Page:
By Stewart Gandolf
Chief Executive Officer
The recent report from accounting firm PwC—Top Health Industry Issues of 2012—is near the top of our recommended reading list for marketing savvy physicians and healthcare marketing professionals. Thought leaders—providers, group practices and hospitals—will want to take note of two interconnected findings that jump out of the data.
First, there’s the problem of the “disappearing patient.” PwC shows how upwards of 50 percent of responding adults have deferred care in the past year because of cost. (Check out this interactive graph with the PwC report here.) There’s no surprise in these numbers in general. It’s a confirmation of the widely felt experience of many people in medical practice marketing…many people are reluctant to seek healthcare.
What’s more interesting is that the numbers begin to quantify and identify the disappearing patients. According to this survey, it is the younger age categories of adults (18-24 and 25-34) who have deferred care in the past, and presumably are most inclined to stay on the wellness sidelines.
Secondly, you can reach these same age groups using social media. PwC reports “younger people were more likely to use social media than older people for healthcare purposes. Overall, nearly a third of respondents, and 50 percent of those under the age of 35, had used social media for healthcare purposes, which can range from registering a complaint to looking up informational videos on YouTube.”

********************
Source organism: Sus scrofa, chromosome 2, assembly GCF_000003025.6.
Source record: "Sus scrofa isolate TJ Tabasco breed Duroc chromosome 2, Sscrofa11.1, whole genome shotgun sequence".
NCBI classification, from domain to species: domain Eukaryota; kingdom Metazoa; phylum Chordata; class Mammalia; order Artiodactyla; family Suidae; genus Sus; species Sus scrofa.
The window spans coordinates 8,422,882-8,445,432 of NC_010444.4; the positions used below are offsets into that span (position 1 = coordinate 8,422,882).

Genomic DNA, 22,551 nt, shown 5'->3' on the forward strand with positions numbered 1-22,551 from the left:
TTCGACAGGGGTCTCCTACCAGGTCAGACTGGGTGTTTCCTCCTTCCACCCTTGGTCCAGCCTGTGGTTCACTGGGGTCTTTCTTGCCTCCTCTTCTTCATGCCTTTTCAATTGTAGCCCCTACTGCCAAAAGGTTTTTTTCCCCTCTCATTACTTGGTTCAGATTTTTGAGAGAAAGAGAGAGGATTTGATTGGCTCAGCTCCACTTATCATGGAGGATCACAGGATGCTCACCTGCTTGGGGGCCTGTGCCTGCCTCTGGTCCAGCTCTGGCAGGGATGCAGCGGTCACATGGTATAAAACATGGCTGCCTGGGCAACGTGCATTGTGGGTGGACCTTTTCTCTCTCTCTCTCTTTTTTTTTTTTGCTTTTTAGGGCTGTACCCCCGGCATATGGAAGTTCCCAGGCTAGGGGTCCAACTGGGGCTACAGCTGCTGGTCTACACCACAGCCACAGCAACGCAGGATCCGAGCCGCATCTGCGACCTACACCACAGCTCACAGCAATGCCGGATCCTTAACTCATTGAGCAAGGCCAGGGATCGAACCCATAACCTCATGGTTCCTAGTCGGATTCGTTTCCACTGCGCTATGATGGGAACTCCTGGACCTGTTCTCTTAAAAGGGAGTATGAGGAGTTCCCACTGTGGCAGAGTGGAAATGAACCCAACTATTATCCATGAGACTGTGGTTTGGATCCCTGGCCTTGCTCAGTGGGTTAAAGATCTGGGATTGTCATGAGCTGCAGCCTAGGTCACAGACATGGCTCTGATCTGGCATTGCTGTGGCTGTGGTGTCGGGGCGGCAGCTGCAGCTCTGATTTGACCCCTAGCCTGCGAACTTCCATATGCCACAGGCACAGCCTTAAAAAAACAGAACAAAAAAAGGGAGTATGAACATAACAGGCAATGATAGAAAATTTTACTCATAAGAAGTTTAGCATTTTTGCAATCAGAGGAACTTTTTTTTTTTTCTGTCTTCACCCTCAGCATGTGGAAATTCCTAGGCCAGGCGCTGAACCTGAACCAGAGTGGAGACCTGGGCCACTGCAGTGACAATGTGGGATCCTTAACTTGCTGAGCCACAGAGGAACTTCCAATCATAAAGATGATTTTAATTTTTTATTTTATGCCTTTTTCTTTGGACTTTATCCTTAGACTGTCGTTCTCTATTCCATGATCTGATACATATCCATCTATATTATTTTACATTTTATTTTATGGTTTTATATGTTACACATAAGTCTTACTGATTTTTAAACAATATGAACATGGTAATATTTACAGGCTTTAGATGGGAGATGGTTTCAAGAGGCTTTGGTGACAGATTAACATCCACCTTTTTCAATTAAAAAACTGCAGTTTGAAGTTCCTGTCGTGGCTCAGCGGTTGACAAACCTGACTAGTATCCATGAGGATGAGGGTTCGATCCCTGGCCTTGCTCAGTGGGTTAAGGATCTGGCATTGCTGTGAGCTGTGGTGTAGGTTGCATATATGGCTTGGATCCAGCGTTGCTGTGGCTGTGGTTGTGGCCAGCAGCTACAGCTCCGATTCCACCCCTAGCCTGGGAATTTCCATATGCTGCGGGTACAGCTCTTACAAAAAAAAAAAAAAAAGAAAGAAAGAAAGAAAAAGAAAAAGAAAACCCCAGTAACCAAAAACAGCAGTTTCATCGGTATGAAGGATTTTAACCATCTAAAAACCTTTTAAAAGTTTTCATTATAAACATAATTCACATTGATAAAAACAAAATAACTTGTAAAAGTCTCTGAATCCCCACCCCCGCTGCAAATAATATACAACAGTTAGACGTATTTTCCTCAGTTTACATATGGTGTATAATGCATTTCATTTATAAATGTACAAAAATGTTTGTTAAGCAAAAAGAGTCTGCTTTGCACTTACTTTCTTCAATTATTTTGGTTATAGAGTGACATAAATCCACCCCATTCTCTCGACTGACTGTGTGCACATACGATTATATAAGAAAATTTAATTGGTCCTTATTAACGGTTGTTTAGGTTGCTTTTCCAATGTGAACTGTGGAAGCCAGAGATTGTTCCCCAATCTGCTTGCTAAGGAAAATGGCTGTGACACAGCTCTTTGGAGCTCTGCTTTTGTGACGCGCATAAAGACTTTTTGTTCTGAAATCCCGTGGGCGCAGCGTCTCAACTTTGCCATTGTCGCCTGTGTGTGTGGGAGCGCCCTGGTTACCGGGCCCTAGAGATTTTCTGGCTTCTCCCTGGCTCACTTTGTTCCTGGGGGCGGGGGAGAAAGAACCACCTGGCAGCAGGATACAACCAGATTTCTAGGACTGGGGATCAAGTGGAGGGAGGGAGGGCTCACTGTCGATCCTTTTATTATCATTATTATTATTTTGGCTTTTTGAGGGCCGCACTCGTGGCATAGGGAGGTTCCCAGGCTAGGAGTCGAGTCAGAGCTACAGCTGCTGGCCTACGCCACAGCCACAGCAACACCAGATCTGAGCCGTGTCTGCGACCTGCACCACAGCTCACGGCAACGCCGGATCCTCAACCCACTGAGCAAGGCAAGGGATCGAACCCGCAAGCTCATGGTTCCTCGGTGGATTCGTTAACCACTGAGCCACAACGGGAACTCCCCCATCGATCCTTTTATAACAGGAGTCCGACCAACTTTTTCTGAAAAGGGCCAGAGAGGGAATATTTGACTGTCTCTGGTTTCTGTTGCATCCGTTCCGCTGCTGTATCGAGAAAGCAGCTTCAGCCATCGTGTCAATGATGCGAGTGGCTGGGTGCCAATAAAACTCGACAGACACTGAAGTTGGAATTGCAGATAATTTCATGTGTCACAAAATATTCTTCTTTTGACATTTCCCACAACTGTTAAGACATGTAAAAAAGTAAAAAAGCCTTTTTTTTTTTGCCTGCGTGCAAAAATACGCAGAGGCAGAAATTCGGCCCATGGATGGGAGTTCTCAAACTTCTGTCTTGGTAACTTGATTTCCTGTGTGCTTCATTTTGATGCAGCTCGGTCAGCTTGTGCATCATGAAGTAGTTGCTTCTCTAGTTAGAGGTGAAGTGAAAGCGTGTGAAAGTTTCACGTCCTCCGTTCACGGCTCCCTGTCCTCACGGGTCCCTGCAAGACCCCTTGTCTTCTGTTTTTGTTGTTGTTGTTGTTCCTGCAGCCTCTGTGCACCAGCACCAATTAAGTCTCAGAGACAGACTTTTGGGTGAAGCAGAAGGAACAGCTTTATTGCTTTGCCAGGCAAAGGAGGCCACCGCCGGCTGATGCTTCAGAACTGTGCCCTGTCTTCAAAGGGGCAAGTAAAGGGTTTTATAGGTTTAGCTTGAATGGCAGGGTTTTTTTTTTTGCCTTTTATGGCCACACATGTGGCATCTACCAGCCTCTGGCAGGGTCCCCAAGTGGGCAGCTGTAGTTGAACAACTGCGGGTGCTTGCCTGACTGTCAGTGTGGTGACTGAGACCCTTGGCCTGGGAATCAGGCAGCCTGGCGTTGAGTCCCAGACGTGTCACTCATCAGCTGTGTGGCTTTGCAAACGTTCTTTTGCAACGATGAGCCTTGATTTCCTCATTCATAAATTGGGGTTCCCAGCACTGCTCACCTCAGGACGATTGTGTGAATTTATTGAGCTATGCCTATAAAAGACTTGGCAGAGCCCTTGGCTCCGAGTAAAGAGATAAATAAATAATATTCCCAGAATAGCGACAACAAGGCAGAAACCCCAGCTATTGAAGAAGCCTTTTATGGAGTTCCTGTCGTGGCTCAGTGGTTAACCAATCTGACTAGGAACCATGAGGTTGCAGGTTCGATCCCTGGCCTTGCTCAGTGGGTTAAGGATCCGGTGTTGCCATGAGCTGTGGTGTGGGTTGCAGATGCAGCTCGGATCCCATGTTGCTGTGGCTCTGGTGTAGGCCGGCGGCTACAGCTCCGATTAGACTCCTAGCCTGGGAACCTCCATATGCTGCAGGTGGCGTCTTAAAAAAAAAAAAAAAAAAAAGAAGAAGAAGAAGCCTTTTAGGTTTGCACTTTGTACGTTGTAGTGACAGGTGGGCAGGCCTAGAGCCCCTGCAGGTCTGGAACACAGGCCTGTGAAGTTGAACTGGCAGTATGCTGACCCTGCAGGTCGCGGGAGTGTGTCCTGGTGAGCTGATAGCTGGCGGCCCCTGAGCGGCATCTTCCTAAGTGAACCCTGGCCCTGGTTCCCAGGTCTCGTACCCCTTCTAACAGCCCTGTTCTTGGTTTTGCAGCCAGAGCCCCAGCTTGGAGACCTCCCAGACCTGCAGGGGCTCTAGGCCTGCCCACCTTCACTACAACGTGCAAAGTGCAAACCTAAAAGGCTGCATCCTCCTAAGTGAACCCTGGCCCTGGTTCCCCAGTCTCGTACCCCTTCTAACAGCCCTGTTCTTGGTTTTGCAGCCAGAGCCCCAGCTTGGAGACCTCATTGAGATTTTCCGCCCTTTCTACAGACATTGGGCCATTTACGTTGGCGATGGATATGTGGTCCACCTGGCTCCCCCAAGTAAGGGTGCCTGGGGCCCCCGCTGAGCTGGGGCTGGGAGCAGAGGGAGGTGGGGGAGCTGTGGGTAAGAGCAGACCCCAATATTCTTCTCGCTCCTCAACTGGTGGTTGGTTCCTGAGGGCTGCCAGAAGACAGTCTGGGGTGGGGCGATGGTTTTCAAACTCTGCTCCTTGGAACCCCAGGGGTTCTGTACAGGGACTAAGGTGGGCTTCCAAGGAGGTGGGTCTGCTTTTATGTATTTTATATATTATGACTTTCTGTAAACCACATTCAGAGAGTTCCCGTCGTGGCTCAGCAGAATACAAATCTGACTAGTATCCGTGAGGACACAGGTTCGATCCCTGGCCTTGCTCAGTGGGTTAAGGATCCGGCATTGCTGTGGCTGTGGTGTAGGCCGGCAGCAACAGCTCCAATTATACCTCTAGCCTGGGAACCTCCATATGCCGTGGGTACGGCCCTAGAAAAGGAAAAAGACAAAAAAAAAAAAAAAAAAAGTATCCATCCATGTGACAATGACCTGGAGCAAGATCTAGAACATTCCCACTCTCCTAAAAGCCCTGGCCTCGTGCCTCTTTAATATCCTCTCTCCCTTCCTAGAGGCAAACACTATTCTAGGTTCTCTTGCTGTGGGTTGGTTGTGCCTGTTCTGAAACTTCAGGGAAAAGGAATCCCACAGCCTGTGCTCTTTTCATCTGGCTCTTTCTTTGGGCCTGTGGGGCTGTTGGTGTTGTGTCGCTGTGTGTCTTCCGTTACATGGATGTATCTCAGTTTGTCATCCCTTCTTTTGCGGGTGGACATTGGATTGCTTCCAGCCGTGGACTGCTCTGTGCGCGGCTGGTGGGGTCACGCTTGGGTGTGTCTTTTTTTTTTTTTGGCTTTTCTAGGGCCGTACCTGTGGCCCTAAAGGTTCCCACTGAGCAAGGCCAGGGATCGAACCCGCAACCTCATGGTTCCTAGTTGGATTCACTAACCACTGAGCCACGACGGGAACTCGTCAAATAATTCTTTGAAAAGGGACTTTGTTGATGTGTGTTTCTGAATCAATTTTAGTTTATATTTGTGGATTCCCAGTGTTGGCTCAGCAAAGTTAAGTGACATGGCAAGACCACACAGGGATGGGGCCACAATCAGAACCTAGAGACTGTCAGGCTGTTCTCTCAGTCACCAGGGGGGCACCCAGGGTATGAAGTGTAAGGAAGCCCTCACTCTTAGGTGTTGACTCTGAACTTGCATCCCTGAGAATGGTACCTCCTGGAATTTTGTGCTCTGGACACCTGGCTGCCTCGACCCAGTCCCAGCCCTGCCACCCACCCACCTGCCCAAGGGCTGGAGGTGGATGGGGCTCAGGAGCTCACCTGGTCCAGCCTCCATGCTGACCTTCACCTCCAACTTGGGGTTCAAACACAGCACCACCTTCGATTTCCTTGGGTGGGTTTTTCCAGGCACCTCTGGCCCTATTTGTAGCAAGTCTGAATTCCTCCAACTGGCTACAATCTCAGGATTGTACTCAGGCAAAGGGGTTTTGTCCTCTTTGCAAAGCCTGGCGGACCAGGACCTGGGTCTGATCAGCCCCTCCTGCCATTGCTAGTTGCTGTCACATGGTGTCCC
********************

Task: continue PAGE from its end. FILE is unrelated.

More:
Consumer choices reveal preferences that can guide healthcare marketers in the choice of preferred resources. Among the consumers who have used social media for healthcare purposes, Facebook (18%), YouTube (12%) and blogs (9%) are clearly the popular leaders. Last among the consumer’s choices are LinkedIn (4%), Other (4%) and foursquare (2%).
Further, PwC predicts an up-tick in healthcare social media. Perhaps optimistically they contend that for providers and consumers, healthcare is “no longer social media’s wallflower. In 2012, health industry organizations will connect in new ways with each other and their consumers as they wade through economic, regulatory, and political uncertainty. Some are stepping forward in cooperation; others are rewriting the rules of competition.”
PwC is realistic in acknowledging the well-known adoption barriers such as privacy issues, ambiguous regulations and other influences. (It leaves us wondering about how quickly healthcare in social media will get the necessary traction to support their 2012 prediction of meaningful growth.)
Nevertheless, the PwC report suggests that many of the patients who are among the missing can be found over there on the sidelines. And for medical practice marketing, social media is a primary—and perhaps growing—communications channel to reach them.
For more on this topic, there’s a related article about social media adoption here.